A debate in the technology world that’s been simmering for years, about whether mapping vendor Esri will allow public geographic information systems (GIS) to access government customers’ data, finally has an answer: The mapping software giant will take an unprecedented step, enabling thousands of government customers around the U.S. to make their data on the ArcGIS platform open to the public with a click of a mouse.
“Everyone starting to deploy ArcGIS can now deploy an open data site,” Andrew Turner, chief technology officer of Esri’s Research and Development Center in D.C., said in an interview. “We’re in a unique position here. Users can just turn it on the day it becomes public.”
Government agencies can use the new feature to turn geospatial information systems data in Esri’s format into migratable, discoverable, and accessible open formats, including CSVs, KML and GeoJSON. Esri will demonstrate the ArcGIS feature in ArcGIS at the Federal Users Conference in Washington, D.C. According to Turner, the new feature will go live in March 2014.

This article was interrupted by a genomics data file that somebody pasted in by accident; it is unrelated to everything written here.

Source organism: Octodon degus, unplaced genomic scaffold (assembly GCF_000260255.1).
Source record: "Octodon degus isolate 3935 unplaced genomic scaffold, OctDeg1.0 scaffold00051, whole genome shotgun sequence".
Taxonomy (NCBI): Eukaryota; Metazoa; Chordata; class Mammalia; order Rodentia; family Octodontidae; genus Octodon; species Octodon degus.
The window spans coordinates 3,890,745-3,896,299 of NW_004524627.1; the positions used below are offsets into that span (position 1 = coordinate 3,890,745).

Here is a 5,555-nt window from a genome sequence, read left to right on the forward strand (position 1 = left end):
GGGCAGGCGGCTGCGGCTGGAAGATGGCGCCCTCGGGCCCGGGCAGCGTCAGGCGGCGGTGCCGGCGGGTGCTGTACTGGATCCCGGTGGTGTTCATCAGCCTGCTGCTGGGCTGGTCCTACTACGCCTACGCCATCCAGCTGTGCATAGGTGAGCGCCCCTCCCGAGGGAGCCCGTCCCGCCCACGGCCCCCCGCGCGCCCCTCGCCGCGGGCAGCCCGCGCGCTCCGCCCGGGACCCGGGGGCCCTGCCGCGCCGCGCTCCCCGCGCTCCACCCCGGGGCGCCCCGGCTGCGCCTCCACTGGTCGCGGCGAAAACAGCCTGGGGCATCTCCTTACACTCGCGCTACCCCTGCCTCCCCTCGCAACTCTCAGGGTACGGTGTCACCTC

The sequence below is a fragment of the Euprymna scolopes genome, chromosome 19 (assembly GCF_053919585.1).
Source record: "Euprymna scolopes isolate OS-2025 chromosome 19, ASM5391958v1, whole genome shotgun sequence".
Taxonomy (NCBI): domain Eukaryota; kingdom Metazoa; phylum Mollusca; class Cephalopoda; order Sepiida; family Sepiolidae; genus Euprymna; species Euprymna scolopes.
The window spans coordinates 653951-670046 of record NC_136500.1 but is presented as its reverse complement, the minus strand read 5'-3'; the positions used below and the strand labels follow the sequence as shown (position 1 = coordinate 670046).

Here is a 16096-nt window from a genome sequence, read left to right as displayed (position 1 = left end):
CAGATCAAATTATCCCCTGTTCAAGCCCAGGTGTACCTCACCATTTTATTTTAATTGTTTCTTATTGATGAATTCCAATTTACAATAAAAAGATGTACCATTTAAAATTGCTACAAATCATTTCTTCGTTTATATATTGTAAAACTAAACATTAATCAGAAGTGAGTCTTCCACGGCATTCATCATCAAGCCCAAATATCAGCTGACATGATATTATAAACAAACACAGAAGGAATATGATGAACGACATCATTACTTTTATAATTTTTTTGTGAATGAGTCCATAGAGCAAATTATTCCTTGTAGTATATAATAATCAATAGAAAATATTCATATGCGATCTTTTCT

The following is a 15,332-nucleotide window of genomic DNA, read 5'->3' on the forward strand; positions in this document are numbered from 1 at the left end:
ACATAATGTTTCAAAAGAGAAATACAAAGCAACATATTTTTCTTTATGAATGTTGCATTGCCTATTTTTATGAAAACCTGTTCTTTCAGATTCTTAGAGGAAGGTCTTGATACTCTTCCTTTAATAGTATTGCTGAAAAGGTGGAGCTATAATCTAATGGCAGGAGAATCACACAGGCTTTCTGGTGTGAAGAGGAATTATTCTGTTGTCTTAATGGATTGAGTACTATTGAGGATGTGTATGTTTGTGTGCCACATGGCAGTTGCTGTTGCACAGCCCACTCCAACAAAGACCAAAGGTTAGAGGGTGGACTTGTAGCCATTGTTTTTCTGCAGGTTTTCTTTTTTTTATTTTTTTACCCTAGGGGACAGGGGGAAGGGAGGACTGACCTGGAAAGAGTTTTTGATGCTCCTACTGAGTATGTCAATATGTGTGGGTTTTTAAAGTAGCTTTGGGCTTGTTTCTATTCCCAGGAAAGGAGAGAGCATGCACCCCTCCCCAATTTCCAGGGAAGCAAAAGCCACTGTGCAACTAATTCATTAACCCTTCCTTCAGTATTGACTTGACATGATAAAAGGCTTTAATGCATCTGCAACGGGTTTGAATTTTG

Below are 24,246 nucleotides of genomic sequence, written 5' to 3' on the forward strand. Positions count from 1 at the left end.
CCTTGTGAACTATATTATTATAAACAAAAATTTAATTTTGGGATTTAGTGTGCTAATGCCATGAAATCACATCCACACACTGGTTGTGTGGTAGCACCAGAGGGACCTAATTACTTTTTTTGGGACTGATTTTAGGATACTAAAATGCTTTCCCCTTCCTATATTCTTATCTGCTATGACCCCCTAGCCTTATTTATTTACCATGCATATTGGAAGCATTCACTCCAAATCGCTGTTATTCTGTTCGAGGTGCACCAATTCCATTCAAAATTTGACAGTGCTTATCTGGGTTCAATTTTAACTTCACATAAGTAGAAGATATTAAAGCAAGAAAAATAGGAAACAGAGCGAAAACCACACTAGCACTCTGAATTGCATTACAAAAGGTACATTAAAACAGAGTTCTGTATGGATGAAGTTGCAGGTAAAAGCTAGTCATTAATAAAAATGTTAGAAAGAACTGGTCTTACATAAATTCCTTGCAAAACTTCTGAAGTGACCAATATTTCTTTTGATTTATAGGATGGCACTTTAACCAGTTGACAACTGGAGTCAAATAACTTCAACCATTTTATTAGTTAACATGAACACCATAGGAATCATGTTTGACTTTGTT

I think this is a good step in the right direction. Open data will become a more and more important topic, especially when cities start to follow an evidence based approach, and the data on which they rely needs to be publicly accessible. Giving the authorities the possibility to publish their data with their day to day tools makes it more likely that they will publish the data.